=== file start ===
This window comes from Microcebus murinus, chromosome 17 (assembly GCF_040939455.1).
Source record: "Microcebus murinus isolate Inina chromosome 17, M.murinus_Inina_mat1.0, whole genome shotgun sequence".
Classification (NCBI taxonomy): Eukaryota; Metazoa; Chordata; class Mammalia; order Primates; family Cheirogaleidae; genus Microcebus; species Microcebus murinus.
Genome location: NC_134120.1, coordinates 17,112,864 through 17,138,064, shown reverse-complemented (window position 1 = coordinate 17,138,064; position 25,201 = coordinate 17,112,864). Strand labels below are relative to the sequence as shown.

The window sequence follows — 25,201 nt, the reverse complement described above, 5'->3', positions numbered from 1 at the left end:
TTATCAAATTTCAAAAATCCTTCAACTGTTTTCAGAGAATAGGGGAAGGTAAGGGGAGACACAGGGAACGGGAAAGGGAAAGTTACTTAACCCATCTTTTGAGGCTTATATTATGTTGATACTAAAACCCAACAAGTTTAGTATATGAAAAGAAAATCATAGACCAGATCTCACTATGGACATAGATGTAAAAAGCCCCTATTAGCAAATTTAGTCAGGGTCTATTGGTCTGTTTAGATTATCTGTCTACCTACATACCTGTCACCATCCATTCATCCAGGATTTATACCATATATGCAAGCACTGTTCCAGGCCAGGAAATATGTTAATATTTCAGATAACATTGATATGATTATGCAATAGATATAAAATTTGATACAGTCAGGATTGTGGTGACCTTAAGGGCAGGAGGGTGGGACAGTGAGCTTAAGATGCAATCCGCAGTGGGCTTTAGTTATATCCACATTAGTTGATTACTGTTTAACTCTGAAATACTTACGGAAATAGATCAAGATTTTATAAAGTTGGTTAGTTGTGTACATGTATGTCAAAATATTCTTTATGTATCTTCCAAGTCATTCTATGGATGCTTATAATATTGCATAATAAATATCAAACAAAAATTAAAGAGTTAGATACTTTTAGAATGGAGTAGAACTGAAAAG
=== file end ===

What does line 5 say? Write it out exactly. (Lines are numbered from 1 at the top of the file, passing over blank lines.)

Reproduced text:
The window sequence follows — 25,201 nt, the reverse complement described above, 5'->3', positions numbered from 1 at the left end: